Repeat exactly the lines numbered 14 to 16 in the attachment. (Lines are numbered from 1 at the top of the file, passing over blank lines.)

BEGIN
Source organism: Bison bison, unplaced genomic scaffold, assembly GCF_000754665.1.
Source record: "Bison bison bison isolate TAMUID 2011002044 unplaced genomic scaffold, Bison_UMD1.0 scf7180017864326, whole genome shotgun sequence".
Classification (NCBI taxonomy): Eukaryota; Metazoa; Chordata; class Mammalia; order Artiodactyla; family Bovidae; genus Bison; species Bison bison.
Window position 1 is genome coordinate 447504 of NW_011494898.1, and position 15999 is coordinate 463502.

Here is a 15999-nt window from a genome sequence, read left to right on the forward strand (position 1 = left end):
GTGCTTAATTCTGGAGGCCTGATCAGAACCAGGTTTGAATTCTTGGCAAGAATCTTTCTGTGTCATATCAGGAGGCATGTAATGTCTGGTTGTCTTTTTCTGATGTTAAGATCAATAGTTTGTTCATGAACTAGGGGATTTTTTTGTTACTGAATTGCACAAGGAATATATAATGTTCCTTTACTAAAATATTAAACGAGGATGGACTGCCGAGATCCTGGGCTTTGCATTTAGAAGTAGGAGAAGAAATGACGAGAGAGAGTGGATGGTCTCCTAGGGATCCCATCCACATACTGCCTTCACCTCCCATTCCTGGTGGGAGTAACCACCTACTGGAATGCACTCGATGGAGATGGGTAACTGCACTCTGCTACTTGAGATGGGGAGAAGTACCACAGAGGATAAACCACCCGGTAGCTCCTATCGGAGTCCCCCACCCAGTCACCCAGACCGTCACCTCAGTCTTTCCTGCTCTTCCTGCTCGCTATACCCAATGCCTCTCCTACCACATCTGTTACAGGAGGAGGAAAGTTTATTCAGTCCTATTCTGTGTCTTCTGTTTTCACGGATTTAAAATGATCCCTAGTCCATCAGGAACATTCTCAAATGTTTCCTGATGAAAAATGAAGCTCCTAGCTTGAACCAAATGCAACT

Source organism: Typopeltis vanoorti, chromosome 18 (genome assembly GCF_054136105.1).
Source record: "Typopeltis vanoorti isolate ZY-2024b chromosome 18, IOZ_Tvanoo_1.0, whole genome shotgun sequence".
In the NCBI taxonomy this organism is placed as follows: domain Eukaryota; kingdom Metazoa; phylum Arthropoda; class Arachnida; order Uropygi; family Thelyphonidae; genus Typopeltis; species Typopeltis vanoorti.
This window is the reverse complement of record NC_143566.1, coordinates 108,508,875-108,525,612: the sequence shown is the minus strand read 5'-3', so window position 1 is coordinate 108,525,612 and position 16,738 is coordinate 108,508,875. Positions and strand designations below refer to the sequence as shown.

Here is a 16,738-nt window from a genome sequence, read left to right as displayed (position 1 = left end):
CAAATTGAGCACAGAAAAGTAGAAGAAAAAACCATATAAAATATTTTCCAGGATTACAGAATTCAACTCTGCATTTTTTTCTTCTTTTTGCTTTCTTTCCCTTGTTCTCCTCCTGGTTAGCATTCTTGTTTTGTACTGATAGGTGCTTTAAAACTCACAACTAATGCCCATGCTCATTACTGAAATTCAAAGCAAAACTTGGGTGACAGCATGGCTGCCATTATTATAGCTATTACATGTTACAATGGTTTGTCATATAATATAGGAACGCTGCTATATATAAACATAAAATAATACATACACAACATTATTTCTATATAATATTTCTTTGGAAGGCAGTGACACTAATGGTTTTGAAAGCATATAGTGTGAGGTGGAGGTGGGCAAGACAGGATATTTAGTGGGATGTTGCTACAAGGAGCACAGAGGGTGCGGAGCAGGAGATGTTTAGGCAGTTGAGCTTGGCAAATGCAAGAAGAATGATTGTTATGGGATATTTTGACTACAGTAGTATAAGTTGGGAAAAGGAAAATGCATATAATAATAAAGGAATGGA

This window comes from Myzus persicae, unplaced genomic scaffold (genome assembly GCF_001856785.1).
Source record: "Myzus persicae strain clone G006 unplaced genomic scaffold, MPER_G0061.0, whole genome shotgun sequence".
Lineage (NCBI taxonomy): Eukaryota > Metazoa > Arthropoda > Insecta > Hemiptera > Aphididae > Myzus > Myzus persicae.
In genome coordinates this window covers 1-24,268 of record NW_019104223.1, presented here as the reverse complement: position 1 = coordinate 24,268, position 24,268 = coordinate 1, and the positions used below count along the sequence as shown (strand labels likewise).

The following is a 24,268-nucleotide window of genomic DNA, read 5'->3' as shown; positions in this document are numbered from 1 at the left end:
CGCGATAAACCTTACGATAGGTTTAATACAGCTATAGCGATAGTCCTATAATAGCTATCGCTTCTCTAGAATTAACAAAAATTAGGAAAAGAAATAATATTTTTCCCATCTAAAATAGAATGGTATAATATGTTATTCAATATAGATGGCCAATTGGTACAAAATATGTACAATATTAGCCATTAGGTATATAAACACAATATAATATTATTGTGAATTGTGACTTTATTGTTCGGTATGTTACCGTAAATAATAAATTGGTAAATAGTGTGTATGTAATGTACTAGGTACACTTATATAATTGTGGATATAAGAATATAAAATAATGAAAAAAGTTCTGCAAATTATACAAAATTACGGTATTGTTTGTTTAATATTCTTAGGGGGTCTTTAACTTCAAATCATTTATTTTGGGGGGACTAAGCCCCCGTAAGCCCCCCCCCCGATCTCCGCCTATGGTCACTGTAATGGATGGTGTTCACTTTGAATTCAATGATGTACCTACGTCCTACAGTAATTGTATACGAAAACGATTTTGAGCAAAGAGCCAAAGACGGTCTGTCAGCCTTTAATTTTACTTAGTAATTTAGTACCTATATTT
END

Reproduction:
Source record: "Myzus persicae strain clone G006 unplaced genomic scaffold, MPER_G0061.0, whole genome shotgun sequence".
Lineage (NCBI taxonomy): Eukaryota > Metazoa > Arthropoda > Insecta > Hemiptera > Aphididae > Myzus > Myzus persicae.
In genome coordinates this window covers 1-24,268 of record NW_019104223.1, presented here as the reverse complement: position 1 = coordinate 24,268, position 24,268 = coordinate 1, and the positions used below count along the sequence as shown (strand labels likewise).